Start a side business making birthday cakes, doing tax returns or playing guitar at weddings, and you bring in extra money and pursue your passion. Your homeowner’s, renters, auto and personal insurance policies might not cover your business venture, though. Learn more as you protect yourself and pursue your side gig.
What are the Risks of a Side Gig?
You may have thought of the financial risks of starting a side gig and considered how much time it would take. But there are other risks you need to consider depending on what type of business you run. Possible risks include:
- You store sensitive client information on your laptop, and it’s stolen.
- The UPS driver delivers a business package to your front door, slips on the steps and breaks her foot.
- Your dog bites a client’s hand during a consultation in your home office.
- Someone has an allergic reaction to the birthday cake you bake.
- You’re in a car accident while delivering products to a client.
- A broken water pipe destroys the inventory you store in a spare closet.
- A promotional picture on your website features people who did not give you permission to use their photos.
These are only a few possible scenarios of things that can go wrong when you operate a business from your home. In these circumstances, you are liable for damages, including medical payments. Without the right insurance, you could face a lawsuit or bills that put you out of business and jeopardize your home, vehicle and other assets. Business insurance provides you with a layer of protection and gives you peace of mind.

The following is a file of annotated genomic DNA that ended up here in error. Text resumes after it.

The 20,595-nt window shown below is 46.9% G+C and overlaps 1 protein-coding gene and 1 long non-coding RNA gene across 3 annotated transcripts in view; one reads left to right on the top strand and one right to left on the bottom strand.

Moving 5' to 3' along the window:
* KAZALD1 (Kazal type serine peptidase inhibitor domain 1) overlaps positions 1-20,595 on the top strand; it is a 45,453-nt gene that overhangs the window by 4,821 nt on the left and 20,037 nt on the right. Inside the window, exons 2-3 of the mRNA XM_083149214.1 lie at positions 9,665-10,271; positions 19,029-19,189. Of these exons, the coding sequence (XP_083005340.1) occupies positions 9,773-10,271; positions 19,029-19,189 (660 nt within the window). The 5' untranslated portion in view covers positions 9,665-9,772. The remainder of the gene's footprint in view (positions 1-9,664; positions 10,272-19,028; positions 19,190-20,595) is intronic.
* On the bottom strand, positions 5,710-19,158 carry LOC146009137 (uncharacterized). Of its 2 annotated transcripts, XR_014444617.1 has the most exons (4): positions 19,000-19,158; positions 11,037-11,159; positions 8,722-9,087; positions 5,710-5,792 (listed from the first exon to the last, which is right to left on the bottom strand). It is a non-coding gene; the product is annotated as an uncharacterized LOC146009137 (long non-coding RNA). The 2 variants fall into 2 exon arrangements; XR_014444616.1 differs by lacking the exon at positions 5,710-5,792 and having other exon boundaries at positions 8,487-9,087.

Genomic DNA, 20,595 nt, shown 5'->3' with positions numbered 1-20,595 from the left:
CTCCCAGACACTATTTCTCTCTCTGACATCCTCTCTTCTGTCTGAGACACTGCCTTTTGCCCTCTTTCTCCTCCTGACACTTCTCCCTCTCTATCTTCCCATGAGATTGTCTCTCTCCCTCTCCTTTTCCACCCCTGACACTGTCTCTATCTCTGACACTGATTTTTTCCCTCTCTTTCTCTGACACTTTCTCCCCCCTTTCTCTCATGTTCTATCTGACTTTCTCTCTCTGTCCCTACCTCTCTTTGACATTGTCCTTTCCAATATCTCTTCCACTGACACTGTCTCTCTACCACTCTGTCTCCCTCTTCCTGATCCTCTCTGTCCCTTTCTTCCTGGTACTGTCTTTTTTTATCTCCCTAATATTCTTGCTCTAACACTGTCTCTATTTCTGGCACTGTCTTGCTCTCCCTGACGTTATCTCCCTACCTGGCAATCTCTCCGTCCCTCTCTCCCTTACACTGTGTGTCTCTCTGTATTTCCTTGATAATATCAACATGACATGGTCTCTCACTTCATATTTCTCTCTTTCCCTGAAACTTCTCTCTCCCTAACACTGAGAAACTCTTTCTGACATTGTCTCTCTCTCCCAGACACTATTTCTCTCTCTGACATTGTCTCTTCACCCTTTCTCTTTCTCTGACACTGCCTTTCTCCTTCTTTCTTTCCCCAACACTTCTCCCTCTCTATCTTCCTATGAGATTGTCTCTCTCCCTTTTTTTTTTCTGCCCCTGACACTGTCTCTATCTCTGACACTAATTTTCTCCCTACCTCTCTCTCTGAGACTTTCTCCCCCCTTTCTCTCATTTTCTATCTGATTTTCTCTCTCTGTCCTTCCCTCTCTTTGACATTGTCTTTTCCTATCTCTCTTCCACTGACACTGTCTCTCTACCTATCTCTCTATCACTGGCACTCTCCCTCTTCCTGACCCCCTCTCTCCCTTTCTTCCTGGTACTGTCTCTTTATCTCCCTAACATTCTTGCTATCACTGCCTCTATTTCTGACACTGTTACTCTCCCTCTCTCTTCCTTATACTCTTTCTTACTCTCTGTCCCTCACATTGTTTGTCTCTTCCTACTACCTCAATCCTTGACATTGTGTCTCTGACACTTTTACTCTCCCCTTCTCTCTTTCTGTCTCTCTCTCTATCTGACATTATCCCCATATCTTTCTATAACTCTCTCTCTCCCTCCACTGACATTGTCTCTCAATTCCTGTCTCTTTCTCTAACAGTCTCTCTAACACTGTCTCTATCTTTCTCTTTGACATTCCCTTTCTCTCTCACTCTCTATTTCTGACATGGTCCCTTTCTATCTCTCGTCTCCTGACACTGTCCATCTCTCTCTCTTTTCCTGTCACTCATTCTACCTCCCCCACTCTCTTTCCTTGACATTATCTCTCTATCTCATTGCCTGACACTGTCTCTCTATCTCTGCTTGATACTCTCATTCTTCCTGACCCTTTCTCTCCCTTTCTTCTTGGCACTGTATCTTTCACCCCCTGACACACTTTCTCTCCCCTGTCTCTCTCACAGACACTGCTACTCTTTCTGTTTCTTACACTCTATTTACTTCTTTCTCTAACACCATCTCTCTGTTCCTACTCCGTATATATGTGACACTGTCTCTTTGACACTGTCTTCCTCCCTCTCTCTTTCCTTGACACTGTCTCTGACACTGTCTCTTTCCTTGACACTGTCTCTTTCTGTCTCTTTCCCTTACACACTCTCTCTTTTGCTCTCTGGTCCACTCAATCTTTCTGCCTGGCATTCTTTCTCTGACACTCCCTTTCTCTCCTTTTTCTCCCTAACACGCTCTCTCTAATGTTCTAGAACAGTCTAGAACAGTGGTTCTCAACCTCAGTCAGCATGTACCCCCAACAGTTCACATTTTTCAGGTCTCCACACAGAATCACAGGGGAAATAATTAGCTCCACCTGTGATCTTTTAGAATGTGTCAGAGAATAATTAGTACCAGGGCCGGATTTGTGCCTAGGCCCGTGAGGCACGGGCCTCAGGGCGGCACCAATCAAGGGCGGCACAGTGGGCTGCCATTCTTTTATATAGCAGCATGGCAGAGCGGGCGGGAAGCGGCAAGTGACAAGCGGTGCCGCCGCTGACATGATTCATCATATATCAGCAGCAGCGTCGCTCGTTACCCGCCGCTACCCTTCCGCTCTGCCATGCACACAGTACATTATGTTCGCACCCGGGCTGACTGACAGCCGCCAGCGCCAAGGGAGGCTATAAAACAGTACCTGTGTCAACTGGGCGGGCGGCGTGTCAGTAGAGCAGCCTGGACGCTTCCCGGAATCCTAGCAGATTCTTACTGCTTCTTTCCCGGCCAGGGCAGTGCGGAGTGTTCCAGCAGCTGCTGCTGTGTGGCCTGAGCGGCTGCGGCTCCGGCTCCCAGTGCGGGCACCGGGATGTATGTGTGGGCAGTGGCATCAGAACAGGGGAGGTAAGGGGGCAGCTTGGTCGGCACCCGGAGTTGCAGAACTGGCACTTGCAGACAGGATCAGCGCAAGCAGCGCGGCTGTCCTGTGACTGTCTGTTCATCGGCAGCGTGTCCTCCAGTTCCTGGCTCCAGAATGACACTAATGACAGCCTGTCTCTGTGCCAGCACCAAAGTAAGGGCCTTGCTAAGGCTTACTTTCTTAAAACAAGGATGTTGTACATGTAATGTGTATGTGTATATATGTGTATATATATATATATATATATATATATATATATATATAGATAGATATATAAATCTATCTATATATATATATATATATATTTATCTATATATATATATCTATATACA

How Much Does Business Insurance Cost?
The average business policy costs between $300 and $500 per year. Your specific business, inventory and assets determine how much coverage you’ll need and what the policy will cost.
What if You’ve Got a Sharing Gig?
Maybe you drive for Uber or have your home listed on Airbnb. Find out if your personal insurance policy covers liability if someone is injured while riding in your car or has valuable jewelry stolen while spending the night in your home. You may not have adequate liability, medical payments, comprehensive or collision coverage in your current policies.
In these cases, research a rider or endorsement. It’s an add-on policy that boosts your current coverage and protects you in case something goes wrong.
While operating a side gig might be a good fit for you, make sure you and your business are insured. Spend time discussing your needs with your insurance agent, and invest in the right insurance for your side gig.